As the credits rolled, the audience sat in stunned silence as if they
had lost the ability to speak or move. I felt as if I had been punched
in my solar plexus, such was the impact of Marc Rothemund's chronicle
of courage and quiet heroism, Sophie Scholl, The Final Days.
For two hours we had followed a few days in the life of a young German student who, in 1943, distributed a few anti-Nazi leaflets in Munich University and found herself interrogated and charged by the Gestapo who had the might of the desperate Third Reich behind them. We watched with awe as this 21 year old girl grew in courage and stature under the pressure, replacing her initial protestations of innocence with affirmations of her abhorrence at everything the fascists stood for. Scholl enhances her strong political conviction with a humble strength of faith in the righteousness of her cause.
"I'd like to finish with a word of warning. You may have started something. The British are coming." If that statement, made by Colin Welland during his 1981 Oscar acceptance speech for Chariots Of Fire, is true then the British have been taking their bloody time. More than 25 years on, it's only now that British cinema seems to be at the beginnings of resurgence that could put it at a level as it was during the 1960s. Whilst it's true to say that the talents such as Danny Boyle and Stephen Frears amongst others have provided many high spots over the past couple of decades they have been - comparatively - few and far between. Now with recent Cannes winners such as Red Road, commercial genre successes in the shape of Shaun Of The Dead and The Descent plus a thriving independent scene our indigenous industry may not be fully resurrected, but its certainly pulling itself out of a hole. So it's quite timely that May Miles Thomas' One Life Stand has found its way on to DVD after some years in the wilderness.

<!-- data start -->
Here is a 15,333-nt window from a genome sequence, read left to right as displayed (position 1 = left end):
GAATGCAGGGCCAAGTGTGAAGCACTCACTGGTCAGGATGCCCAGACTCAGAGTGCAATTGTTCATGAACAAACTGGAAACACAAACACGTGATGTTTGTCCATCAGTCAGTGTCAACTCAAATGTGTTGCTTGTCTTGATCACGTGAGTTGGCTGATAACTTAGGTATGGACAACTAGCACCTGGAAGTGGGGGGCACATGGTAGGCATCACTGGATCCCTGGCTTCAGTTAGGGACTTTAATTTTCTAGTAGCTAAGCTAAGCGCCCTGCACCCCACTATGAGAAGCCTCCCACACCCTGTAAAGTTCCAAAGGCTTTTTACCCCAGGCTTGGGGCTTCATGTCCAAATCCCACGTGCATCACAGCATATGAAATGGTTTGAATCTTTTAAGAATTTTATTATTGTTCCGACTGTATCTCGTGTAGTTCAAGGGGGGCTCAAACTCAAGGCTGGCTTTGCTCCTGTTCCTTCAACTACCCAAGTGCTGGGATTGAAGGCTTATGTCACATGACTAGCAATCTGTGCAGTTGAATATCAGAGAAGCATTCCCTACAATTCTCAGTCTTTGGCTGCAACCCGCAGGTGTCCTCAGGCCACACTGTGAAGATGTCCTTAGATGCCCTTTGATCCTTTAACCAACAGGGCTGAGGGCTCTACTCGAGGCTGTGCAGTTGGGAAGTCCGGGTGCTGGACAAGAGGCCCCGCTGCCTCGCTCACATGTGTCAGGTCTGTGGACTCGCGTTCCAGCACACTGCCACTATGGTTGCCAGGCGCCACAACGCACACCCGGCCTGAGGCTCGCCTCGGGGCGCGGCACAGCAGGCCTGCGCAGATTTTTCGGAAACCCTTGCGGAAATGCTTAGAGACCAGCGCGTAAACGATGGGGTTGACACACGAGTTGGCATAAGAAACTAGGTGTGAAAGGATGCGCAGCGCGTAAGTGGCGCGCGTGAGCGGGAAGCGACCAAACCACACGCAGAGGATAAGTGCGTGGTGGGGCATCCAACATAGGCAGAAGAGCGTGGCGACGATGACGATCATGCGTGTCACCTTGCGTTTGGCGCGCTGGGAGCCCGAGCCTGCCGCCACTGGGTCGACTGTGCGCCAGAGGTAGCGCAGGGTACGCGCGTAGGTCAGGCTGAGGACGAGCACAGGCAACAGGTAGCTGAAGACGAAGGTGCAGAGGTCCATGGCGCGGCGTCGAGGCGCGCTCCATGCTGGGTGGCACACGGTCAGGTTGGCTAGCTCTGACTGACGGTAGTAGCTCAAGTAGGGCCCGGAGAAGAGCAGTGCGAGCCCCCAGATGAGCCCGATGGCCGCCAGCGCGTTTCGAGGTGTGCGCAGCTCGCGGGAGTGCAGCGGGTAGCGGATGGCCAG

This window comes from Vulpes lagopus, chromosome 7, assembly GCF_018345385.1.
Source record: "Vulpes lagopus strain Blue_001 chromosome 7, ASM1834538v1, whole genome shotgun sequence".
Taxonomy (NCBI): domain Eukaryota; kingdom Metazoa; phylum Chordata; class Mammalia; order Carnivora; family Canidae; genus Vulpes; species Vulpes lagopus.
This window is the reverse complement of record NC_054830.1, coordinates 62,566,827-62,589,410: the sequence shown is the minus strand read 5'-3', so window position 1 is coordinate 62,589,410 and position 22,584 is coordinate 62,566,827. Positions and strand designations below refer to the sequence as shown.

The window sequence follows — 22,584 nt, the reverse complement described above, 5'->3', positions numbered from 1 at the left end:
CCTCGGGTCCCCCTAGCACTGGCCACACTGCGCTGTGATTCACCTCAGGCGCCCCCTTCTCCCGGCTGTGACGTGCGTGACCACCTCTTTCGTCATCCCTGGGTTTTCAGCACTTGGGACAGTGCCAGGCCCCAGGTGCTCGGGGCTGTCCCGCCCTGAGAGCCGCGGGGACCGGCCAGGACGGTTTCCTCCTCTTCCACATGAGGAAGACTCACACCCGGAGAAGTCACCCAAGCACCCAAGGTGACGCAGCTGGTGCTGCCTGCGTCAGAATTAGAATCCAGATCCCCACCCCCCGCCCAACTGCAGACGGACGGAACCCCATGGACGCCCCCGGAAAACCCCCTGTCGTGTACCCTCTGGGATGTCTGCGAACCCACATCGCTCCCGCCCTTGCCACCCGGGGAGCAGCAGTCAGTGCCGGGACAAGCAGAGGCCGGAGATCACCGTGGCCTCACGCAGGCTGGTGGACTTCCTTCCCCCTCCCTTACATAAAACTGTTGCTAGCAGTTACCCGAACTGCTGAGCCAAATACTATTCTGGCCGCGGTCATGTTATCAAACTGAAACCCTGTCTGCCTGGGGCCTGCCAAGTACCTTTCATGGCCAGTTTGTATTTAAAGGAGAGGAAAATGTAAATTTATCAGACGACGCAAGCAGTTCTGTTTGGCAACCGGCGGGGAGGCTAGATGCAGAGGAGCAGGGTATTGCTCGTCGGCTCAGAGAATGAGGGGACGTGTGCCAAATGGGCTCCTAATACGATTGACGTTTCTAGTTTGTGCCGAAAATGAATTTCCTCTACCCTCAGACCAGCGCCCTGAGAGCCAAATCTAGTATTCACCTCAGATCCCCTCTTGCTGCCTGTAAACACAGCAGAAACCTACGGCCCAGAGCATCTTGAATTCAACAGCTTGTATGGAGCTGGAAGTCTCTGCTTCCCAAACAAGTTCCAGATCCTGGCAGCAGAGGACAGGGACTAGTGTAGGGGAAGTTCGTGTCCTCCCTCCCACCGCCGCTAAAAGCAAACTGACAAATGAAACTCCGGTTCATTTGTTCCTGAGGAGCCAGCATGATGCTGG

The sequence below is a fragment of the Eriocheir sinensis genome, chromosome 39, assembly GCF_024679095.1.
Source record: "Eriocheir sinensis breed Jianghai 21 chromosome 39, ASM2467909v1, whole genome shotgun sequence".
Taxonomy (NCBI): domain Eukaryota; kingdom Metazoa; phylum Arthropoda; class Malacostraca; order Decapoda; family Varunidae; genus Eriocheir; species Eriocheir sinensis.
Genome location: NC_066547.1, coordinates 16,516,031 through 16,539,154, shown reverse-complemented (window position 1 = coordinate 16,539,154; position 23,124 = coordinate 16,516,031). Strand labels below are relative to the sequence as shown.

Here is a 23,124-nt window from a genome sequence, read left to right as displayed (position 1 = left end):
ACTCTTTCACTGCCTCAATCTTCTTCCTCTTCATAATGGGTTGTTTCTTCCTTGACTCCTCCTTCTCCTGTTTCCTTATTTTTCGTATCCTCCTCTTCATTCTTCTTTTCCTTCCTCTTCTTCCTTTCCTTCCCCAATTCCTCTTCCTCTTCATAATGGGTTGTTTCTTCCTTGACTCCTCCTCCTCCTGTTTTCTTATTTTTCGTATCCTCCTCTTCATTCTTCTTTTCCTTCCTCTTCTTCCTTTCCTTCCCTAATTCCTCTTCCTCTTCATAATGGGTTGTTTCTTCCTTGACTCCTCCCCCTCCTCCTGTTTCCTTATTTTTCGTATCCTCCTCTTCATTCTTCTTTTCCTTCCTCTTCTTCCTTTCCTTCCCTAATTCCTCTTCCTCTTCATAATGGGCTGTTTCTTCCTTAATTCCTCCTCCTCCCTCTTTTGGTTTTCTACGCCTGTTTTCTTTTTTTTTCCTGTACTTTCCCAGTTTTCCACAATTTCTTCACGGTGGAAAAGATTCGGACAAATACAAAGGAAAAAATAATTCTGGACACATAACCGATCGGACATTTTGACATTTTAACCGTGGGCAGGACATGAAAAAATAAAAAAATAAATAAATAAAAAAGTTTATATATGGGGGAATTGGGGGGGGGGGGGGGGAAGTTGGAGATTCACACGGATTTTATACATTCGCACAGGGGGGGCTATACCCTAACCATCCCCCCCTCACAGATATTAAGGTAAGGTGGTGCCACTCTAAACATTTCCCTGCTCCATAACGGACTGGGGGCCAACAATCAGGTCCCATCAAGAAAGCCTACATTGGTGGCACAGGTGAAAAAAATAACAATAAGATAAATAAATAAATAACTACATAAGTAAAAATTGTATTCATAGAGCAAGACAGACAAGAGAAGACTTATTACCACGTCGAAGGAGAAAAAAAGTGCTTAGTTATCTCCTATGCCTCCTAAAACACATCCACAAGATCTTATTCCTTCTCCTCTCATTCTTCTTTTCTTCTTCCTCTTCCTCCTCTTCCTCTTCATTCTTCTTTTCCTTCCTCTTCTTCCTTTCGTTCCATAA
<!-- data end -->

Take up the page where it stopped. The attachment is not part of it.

This is a pocket book in three acts; Inspiration, Preparation and Delivery. Simple as that. But as we should know by now, making a pitch can never be as simple as it seems, even when it has been reduced to three acts. Help is at hand though, in this little book, a distillation of pitching wisdom from producer Eileen Quinn, filtered and polished through one of her faithful disciples, producer Judy Counihan,
You would be hard pressed to find anyone who thinks Ken Loach's films are simply OK, or all right, or not so bad. Loach divides opinion. ``The Wind That Shakes the Barley,'' which won the top prize -- the Palme D'Or -- at the Cannes Film Festival last month isn't going to change that fact. The film is, at least in part, a damning indictment of the British in Ireland in the years leading up to the establishment of the Irish Free State in 1922.
Final Cut's latest offering on DVD is another fine garnering of some of the best shorts going, filmed, animated or even snapped with a stills camera and given a frantic screen life, as with Jo Barnes' Midst of Paradise. Don't be put off by the grotesque image from Cleanse that adorns the front cover. Just wait until you see the full story!
Ouch! A deep facial will never feel the same again...
Stranded on that no-man's land between graduation and a media career?
So was Engish Television and Film graduate Sabrina Ferro, but no more.
Instead she's launched a high quality glossy mag aimed at people like herself and at those on the lookout for rising talent. Media Directions, as the director's chair on the front cover exclaims, is dedicated to showcasing new talent.
- Paradise Now
- David Lynch: 2nd Edition by Michel Chion
- Thank You For Smoking
- The Art Of Ray Harryhausen by Ray Harryhausen and Tony Dalton
- Close Up 01 Edited by John Gibbs and Douglas Pye
- The Worldwide Guide To Movie Locations by Tony Reeves
- Special Edition # 5
- Documentary Film Group New Website Open For Business
- United 93
- Despite the System: Orson Welles versus The Hollywood Studios